Playboy The Mansion Review

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Graphics: 6.0
Sound : 6.0
Gameplay : 6.0
Multiplayer : N/A
Overall : 6.0
Review by Kurt Knudsen
When I first heard about Playboy: The Mansion I didn’t know what to expect. I really didn’t follow the development progress, nor had I looked at screenshots or video of it. What I didn’t expect was a Sims 2 clone with nudity. Unfortunately that’s what I got and was pretty disappointed. First The Guy Game and now this.

Playboy: The Mansion puts you in the shoes of H. Hefner as he starts to build his lusty empire. You'll begin the game in a humble mansion, and it is your goal to decorate and build an empire from nothing. Your main entrepreneurial objective is to print an issue of Playboy every mission, and as time goes on there are more and more things involved to complete this as well as a lot of side objectives

Graphics:

Visually, the game is strikingly similar to the Sims 2. Although I haven't had much time to check out the details of EA's mega franchise game, the comparison between the two is inevitable. The aesthetics of the environments and items share many of the same characteristics, leading me to believe that the developers have some sort of relationship outside of work ( No, not that kind of relationship...).

The models look, act, and talk like those in the Sims 2. They aren’t horrible by any means, at least not on the PC, but they are far from the high res models that we are seeing in current games. On the other hand, the game really is nothing more than a Sims 2 clone, so gamers already know what to expect. Most of these characters interact with the world on their own, but you do have the ability to tell them what to do, and their animations are limited at best.

The only nudity we see are topless chicks walking about. When you go to do your cover shots or centerfold shots, the model can walk around topless or in some scant clothing. You can dress her up all you like and a variety of manors and position her in the house and take all sorts of different pictures. For all the kids who played with their sister's Barbie dolls, the amount of freedom here is sure to excite you.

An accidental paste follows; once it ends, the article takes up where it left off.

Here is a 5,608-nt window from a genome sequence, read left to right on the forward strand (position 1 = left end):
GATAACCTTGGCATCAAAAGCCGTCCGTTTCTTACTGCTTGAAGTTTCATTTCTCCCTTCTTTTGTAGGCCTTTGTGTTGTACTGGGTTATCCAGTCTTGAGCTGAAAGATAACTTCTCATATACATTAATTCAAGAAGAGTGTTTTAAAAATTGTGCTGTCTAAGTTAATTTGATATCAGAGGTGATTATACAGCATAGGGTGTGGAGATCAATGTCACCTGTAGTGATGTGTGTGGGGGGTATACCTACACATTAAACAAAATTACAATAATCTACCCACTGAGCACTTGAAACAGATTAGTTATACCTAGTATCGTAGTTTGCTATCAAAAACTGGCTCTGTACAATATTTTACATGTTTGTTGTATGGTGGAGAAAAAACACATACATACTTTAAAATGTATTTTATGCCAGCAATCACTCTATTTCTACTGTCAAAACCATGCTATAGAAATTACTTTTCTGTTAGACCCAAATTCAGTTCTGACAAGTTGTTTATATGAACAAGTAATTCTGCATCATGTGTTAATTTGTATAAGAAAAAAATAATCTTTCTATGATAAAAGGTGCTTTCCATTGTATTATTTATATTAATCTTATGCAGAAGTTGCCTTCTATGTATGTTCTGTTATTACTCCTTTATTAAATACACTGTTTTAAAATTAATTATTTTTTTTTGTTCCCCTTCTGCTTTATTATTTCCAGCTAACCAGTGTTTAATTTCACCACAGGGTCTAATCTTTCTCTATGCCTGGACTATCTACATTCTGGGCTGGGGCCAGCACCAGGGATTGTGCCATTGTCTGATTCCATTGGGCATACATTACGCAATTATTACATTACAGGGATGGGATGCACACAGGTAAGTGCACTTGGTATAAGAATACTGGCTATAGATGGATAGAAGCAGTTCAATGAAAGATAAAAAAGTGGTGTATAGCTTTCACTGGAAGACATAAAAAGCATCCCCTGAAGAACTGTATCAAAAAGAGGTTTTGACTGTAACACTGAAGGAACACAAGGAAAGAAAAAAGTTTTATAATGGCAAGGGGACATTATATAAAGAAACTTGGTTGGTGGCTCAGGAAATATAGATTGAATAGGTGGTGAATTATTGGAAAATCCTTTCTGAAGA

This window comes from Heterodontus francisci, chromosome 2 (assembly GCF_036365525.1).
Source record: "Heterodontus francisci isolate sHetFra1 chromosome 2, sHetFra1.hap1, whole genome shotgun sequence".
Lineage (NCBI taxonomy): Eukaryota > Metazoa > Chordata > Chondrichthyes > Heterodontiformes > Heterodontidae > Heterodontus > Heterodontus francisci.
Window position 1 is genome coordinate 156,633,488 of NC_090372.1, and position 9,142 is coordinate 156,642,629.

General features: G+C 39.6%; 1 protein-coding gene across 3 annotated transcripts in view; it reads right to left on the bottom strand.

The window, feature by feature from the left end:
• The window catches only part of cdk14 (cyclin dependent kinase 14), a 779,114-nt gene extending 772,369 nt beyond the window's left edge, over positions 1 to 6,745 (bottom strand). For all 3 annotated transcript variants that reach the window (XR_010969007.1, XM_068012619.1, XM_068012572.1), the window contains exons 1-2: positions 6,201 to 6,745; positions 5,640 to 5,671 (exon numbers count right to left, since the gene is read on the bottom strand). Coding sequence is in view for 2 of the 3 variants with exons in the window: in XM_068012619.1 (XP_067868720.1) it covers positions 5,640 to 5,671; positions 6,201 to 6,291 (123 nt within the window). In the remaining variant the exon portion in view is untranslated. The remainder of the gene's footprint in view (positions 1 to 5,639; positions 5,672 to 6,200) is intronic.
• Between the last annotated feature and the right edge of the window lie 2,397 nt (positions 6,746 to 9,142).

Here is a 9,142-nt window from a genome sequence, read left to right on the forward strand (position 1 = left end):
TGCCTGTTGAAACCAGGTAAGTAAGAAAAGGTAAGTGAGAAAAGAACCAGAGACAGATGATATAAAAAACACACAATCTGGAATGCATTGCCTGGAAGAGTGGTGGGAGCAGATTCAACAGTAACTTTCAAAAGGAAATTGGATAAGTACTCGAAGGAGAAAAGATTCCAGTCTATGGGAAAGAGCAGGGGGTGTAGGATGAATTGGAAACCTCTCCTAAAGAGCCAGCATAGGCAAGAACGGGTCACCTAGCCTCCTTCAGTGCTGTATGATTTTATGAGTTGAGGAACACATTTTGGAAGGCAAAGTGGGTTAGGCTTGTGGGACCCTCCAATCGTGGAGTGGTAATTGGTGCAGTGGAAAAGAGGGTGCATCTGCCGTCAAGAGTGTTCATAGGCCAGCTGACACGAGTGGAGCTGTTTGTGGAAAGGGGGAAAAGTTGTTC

Audio:

There is background music that plays throughout the game and it helps move things along. When you chat with people they speak a language similar to “Simolean” or whatever it is. It certainly isn’t English and it isn’t possible to understand what they are saying. The only thing you can do is interpret their body language, which is probably more comical than any sort of dialog the developers could write.

The voice acting is average at best. The narrator that helps you along your quest really shows no emotion and sounds like she’s just reading paper off a notepad into a microphone. She alerts you of new objectives and helps you on completing them, but her lack of enthusiasm turns her into an annoyance rather than a helping hand.

There really aren’t a whole lot of sound effects in the game. The majority of your focus is on building and completing the missions as well as talking to guests to encourage friendships.

Gameplay: